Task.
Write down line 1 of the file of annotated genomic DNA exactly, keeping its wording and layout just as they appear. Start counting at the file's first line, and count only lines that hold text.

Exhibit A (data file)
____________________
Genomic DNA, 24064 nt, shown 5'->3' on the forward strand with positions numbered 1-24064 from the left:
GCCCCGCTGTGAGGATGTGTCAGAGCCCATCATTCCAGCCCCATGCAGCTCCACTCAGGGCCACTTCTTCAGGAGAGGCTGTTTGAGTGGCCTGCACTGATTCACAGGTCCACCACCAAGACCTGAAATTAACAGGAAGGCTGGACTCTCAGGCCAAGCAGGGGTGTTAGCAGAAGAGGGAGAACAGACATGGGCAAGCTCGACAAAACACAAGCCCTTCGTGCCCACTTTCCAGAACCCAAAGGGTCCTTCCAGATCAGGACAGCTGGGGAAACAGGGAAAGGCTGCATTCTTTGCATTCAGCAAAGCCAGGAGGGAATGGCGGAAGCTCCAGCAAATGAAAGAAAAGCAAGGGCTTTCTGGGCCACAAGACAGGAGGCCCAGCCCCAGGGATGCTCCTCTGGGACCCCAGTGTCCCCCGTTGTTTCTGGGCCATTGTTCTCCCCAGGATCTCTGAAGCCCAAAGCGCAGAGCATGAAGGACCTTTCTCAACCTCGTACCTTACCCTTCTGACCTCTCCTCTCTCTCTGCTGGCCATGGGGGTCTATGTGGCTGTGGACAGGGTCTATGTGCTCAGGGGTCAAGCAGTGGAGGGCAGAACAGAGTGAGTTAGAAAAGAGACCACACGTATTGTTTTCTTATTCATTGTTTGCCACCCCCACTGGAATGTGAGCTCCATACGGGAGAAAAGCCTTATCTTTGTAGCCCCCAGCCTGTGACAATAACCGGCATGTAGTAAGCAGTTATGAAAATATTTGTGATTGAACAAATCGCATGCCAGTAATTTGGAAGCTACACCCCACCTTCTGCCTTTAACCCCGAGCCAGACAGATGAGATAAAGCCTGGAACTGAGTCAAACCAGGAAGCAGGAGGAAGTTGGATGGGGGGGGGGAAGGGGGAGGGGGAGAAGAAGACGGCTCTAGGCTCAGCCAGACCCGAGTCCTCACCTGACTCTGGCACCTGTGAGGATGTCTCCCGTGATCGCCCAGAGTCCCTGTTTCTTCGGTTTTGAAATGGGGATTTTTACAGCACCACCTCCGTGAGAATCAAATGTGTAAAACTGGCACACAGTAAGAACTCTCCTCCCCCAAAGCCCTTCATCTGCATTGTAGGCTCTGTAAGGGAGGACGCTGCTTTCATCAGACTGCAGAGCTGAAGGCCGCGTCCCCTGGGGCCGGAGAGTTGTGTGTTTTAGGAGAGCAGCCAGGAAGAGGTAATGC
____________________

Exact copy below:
Genomic DNA, 24064 nt, shown 5'->3' on the forward strand with positions numbered 1-24064 from the left: